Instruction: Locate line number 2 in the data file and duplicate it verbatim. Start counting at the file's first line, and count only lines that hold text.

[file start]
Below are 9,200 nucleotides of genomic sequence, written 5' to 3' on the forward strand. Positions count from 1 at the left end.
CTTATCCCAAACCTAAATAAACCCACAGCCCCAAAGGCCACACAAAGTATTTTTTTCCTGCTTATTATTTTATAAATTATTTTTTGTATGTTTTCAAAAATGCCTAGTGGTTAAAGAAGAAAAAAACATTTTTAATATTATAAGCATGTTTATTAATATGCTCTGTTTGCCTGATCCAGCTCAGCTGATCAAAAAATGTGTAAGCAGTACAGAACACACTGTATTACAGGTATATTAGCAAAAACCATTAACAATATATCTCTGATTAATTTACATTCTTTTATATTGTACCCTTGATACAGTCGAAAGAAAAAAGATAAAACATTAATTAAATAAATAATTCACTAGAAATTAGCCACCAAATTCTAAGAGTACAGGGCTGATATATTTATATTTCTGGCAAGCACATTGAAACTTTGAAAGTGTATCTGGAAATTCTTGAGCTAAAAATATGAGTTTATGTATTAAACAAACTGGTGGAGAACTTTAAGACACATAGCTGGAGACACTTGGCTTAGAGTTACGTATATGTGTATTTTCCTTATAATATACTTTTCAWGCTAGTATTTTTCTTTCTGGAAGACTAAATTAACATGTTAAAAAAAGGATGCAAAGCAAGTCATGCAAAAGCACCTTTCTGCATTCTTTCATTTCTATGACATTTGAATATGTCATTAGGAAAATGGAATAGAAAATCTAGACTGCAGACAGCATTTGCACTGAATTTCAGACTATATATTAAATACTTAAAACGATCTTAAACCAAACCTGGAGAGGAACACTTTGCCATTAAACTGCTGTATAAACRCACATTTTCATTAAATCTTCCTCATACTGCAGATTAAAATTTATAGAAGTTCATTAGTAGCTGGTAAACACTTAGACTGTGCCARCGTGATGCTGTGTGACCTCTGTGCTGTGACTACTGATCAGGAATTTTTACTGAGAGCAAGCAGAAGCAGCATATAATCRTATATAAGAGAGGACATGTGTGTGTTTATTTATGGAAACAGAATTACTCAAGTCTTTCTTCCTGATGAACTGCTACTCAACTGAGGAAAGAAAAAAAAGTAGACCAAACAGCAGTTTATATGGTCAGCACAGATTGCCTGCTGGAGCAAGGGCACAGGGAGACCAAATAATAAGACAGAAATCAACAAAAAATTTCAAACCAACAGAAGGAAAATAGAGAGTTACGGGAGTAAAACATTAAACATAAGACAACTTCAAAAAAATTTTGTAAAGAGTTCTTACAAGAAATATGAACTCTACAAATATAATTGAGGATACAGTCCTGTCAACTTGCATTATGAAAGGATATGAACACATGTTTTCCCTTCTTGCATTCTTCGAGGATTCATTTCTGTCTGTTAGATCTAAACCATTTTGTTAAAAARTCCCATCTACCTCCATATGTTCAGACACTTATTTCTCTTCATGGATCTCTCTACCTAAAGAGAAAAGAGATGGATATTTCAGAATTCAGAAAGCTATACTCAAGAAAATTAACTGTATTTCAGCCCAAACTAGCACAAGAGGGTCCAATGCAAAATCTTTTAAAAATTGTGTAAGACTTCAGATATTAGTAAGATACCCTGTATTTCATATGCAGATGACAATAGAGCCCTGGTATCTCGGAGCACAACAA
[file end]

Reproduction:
CTTATCCCAAACCTAAATAAACCCACAGCCCCAAAGGCCACACAAAGTATTTTTTTCCTGCTTATTATTTTATAAATTATTTTTTGTATGTTTTCAAAAATGCCTAGTGGTTAAAGAAGAAAAAAACATTTTTAATATTATAAGCATGTTTATTAATATGCTCTGTTTGCCTGATCCAGCTCAGCTGATCAAAAAATGTGTAAGCAGTACAGAACACACTGTATTACAGGTATATTAGCAAAAACCATTAACAATATATCTCTGATTAATTTACATTCTTTTATATTGTACCCTTGATACAGTCGAAAGAAAAAAGATAAAACATTAATTAAATAAATAATTCACTAGAAATTAGCCACCAAATTCTAAGAGTACAGGGCTGATATATTTATATTTCTGGCAAGCACATTGAAACTTTGAAAGTGTATCTGGAAATTCTTGAGCTAAAAATATGAGTTTATGTATTAAACAAACTGGTGGAGAACTTTAAGACACATAGCTGGAGACACTTGGCTTAGAGTTACGTATATGTGTATTTTCCTTATAATATACTTTTCAWGCTAGTATTTTTCTTTCTGGAAGACTAAATTAACATGTTAAAAAAAGGATGCAAAGCAAGTCATGCAAAAGCACCTTTCTGCATTCTTTCATTTCTATGACATTTGAATATGTCATTAGGAAAATGGAATAGAAAATCTAGACTGCAGACAGCATTTGCACTGAATTTCAGACTATATATTAAATACTTAAAACGATCTTAAACCAAACCTGGAGAGGAACACTTTGCCATTAAACTGCTGTATAAACRCACATTTTCATTAAATCTTCCTCATACTGCAGATTAAAATTTATAGAAGTTCATTAGTAGCTGGTAAACACTTAGACTGTGCCARCGTGATGCTGTGTGACCTCTGTGCTGTGACTACTGATCAGGAATTTTTACTGAGAGCAAGCAGAAGCAGCATATAATCRTATATAAGAGAGGACATGTGTGTGTTTATTTATGGAAACAGAATTACTCAAGTCTTTCTTCCTGATGAACTGCTACTCAACTGAGGAAAGAAAAAAAAGTAGACCAAACAGCAGTTTATATGGTCAGCACAGATTGCCTGCTGGAGCAAGGGCACAGGGAGACCAAATAATAAGACAGAAATCAACAAAAAATTTCAAACCAACAGAAGGAAAATAGAGAGTTACGGGAGTAAAACATTAAACATAAGACAACTTCAAAAAAATTTTGTAAAGAGTTCTTACAAGAAATATGAACTCTACAAATATAATTGAGGATACAGTCCTGTCAACTTGCATTATGAAAGGATATGAACACATGTTTTCCCTTCTTGCATTCTTCGAGGATTCATTTCTGTCTGTTAGATCTAAACCATTTTGTTAAAAARTCCCATCTACCTCCATATGTTCAGACACTTATTTCTCTTCATGGATCTCTCTACCTAAAGAGAAAAGAGATGGATATTTCAGAATTCAGAAAGCTATACTCAAGAAAATTAACTGTATTTCAGCCCAAACTAGCACAAGAGGGTCCAATGCAAAATCTTTTAAAAATTGTGTAAGACTTCAGATATTAGTAAGATACCCTGTATTTCATATGCAGATGACAATAGAGCCCTGGTATCTCGGAGCACAACAA